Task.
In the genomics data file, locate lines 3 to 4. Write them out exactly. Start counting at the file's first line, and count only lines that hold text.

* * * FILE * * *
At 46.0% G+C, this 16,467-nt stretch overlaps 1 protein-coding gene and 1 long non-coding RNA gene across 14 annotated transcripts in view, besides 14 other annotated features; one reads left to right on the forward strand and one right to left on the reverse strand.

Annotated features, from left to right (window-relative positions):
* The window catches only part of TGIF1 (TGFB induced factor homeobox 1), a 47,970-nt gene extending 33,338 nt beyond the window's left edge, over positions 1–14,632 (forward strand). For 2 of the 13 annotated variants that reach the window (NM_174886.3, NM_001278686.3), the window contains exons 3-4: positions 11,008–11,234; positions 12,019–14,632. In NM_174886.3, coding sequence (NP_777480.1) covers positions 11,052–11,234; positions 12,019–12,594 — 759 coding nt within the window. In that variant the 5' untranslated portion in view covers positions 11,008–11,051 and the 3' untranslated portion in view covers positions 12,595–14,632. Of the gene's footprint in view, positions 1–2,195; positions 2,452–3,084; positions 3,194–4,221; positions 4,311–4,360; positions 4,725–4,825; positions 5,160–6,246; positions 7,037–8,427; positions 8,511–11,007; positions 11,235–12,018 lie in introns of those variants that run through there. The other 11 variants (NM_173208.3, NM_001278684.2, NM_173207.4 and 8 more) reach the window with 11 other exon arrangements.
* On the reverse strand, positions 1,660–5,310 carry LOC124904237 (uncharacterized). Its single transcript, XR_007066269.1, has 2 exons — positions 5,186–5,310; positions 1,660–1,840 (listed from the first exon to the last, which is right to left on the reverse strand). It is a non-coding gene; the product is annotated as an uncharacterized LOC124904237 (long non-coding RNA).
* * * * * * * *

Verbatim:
* The window catches only part of TGIF1 (TGFB induced factor homeobox 1), a 47,970-nt gene extending 33,338 nt beyond the window's left edge, over positions 1–14,632 (forward strand). For 2 of the 13 annotated variants that reach the window (NM_174886.3, NM_001278686.3), the window contains exons 3-4: positions 11,008–11,234; positions 12,019–14,632. In NM_174886.3, coding sequence (NP_777480.1) covers positions 11,052–11,234; positions 12,019–12,594 — 759 coding nt within the window. In that variant the 5' untranslated portion in view covers positions 11,008–11,051 and the 3' untranslated portion in view covers positions 12,595–14,632. Of the gene's footprint in view, positions 1–2,195; positions 2,452–3,084; positions 3,194–4,221; positions 4,311–4,360; positions 4,725–4,825; positions 5,160–6,246; positions 7,037–8,427; positions 8,511–11,007; positions 11,235–12,018 lie in introns of those variants that run through there. The other 11 variants (NM_173208.3, NM_001278684.2, NM_173207.4 and 8 more) reach the window with 11 other exon arrangements.
* On the reverse strand, positions 1,660–5,310 carry LOC124904237 (uncharacterized). Its single transcript, XR_007066269.1, has 2 exons — positions 5,186–5,310; positions 1,660–1,840 (listed from the first exon to the last, which is right to left on the reverse strand). It is a non-coding gene; the product is annotated as an uncharacterized LOC124904237 (long non-coding RNA).